Alphabeautics editors just wrapped what we believe to be one of the most comprehensive assessments of plastic surgeons of fame, culling through social signals and search queries across multiple platforms.
Here’s what else stood out in hours of research, comparison, and compilation. (Our list of America’s Most Famous Plastic Surgeons is here.)
1. Social Surgeons are changing the face of plastic surgery
At any time, any plastic surgeon, anywhere, can hit upload or “go live” to invite people into their personal and professional world. Successful social surgeons are changing the face of the industry by doing just that. While Google search is still the most crucial long term game, social media is a savvy shortcut to personability, popularity, and patients.
2. Instagram is the best social platform for plastic surgeons
The 50 most popular plastic surgeons in practice have an average of 32,265 subscribers on YouTube and an average of 150,922 followers on Instagram. Their interested audience is 4.67 times larger on average on Instagram than it is on YouTube.
And that’s despite Instagram’s October 2019 ban on filters that could make users appear as if they’d had plastic surgery. Yes, it was out of an abundance of caution that these filters could cause self harm or affect a user’s mental health. But a week later, no less than Forbes observed that even Instagram’s filter ban wasn’t enough to stop the “rise in cosmetic surgery,” and that the platform’s move could “be charged with tokenism.”
The 50 most popular practicing plastic surgeons have an average of 32,265 YouTube subscribers and an average of 150,922 followers on Instagram.
Hashtags, @mentions, and the platform’s ability to host photos, videos, stories and lives, makes Instagram the best place for users to ogle over before-and-afters and get quick takes on plastic surgery procedures.
3. Legacy plastic surgeons are still the most searched for on Google
You can’t judge a surgeon’s skills by the size of their social media following.
Look to industry peer-compiled lists of the “best facelift surgeons” or “best rhinoplasty surgeons” and you’ll see America’s OG or Legacy surgeons who, while they may not be quite as active on social media as many of the young bucks, they still get more direct Google search queries than America’s more active social surgeons.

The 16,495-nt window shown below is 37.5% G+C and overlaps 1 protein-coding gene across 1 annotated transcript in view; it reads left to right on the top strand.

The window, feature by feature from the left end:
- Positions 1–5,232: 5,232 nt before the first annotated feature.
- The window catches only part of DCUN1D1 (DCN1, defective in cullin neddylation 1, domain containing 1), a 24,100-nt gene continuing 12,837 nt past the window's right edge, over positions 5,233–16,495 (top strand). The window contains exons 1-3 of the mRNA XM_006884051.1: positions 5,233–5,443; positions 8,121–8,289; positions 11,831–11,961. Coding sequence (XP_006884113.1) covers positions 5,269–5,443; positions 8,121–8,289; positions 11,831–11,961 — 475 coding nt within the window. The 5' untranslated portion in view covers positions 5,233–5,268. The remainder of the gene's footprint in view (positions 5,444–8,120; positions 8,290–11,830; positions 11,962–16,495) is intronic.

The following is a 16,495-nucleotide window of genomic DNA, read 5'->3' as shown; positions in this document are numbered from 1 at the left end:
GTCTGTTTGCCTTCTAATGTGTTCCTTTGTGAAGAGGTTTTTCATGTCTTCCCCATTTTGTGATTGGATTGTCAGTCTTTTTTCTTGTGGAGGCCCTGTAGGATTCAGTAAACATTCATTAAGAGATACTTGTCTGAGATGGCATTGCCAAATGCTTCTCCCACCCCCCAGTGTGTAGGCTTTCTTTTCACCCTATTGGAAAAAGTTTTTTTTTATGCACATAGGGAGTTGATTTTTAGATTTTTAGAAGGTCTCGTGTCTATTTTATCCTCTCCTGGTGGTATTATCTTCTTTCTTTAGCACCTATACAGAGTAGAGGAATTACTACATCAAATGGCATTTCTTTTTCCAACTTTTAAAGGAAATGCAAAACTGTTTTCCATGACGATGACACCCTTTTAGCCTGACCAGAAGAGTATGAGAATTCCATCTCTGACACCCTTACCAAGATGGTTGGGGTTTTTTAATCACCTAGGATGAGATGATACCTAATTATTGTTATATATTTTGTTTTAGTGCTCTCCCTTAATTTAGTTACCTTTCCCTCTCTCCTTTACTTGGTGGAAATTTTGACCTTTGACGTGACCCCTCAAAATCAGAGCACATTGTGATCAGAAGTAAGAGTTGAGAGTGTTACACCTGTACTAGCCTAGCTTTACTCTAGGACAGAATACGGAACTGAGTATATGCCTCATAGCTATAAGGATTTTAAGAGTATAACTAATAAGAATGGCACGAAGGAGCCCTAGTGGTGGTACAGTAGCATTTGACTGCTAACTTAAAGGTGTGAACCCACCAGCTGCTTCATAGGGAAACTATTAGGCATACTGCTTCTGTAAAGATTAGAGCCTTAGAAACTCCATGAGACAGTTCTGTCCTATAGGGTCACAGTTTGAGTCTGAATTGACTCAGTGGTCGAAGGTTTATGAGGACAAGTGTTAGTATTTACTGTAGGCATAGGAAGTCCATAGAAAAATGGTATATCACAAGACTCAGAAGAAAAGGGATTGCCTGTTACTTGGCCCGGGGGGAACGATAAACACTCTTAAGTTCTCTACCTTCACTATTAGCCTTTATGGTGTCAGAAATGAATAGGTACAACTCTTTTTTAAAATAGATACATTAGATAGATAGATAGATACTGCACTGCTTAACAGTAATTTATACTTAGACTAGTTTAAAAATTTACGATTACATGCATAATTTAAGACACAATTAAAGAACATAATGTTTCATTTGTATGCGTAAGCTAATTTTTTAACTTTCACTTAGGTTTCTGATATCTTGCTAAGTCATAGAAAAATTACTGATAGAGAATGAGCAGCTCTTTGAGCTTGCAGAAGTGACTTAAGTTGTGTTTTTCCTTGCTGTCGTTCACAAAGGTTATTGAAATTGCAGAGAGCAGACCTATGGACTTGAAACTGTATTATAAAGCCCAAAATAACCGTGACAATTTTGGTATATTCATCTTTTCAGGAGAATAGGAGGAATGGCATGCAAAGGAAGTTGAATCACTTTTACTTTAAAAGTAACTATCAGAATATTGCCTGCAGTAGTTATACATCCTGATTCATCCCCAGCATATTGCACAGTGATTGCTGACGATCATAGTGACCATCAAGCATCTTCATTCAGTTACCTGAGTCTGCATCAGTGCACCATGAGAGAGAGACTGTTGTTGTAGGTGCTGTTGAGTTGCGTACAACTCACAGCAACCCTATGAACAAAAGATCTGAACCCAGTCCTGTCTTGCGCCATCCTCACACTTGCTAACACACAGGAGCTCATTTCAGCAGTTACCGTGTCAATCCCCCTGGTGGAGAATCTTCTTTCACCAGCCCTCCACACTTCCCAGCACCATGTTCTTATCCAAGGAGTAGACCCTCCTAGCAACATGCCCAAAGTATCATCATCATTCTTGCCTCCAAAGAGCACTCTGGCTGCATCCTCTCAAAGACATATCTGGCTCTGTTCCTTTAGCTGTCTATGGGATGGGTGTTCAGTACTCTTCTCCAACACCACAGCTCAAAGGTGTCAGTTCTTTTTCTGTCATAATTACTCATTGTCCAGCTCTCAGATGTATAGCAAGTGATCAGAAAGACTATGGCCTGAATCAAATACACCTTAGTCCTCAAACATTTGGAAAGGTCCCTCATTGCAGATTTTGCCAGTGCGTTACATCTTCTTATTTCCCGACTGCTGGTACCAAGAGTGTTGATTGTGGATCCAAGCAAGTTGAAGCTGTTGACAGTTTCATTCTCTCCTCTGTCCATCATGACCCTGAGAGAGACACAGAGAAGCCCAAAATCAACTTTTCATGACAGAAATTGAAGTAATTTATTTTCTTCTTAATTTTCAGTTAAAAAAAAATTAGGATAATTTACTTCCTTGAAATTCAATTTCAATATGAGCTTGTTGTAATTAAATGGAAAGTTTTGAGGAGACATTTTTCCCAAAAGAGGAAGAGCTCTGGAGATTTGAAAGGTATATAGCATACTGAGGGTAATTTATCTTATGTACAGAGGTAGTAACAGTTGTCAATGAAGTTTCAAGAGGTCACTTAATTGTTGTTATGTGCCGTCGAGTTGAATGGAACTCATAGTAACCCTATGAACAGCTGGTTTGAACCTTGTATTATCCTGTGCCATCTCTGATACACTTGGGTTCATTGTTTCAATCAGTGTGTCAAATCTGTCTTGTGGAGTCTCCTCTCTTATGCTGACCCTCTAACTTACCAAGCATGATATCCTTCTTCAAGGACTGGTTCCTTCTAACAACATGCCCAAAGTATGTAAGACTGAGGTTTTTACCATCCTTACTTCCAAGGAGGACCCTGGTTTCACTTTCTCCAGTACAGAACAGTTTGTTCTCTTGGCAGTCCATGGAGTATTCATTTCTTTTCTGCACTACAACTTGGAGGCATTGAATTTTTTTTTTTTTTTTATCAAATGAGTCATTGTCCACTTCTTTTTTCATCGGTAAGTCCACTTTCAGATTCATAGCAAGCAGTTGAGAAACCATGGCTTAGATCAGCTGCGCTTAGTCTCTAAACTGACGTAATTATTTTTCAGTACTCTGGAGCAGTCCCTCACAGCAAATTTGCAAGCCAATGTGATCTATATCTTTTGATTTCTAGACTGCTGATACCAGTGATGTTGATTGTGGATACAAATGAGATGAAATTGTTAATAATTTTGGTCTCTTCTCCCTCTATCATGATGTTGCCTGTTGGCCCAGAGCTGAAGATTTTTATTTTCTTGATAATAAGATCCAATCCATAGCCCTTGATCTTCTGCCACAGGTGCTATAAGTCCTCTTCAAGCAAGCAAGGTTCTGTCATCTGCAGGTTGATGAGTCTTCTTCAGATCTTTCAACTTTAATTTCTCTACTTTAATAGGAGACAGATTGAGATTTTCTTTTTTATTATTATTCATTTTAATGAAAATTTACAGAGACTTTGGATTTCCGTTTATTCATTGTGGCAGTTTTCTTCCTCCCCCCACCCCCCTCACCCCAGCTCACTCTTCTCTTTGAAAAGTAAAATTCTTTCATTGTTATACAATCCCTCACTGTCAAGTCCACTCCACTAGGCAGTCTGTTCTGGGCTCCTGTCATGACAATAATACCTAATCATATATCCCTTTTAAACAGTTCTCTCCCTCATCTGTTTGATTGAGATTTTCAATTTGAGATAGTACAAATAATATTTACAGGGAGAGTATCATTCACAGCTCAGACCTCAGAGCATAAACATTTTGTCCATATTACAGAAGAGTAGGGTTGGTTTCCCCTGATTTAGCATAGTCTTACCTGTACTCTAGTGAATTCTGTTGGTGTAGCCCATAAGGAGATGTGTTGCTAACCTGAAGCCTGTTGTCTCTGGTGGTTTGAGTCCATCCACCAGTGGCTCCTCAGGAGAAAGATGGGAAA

4. 43.5% of America’s most famous plastic surgeons are in California
Forty three and a half percent of America’s most famous plastic surgeons live and practice in California: 27 out of 62 of the most widely watched, subscribed to, and “followed” plastic surgeons. And almost 1 in 4 (24%) of America’s most famous plastic surgeons practice in Beverly Hills.
After California, the states where the largest number of America’s most popular plastic surgeons live and practice in, are Florida and Texas, each with 9.68% of America’s most famous plastic surgeons. Miami, FL, is home to all but one of the most famous plastic surgeons in Florida and Houston, TX, is home to half of the most famous plastic surgeons in Texas. Next is New York, home to 6.45% of America’s most famous plastic surgeons.
5. When surgeons “make it,” patients drop “dr” and “md” from their search queries
In the corporate world, genericide can be a multi million to billion-dollar disaster. (Ask Dupont how it went with “Cellophane.” Or Bayer about their once-trademarked “heroin.”) But in the world of private practice plastic surgery, becoming a household name is perhaps the pinnacle of search success. According to Google search query volume, patients looking for a plastic surgeon typically search this way: “dr first last,” “first last md,” and, most frequently, simply “first last”—the surgeon’s name alone. When a plastic surgeon “makes it” in their promotion and publicity efforts, most users seem to drop Dr and MD from their search queries altogether. Since who else could they be referring to but the wildly popular Dr. Jones?
“Congratulations, Doc. You’re a familiar, trusted brand in my world,” they seem to be saying.
- American College of Surgeons, “Statement on Guidelines for the Ethical Use of Social Media by Surgeons Online,” May 1, 2019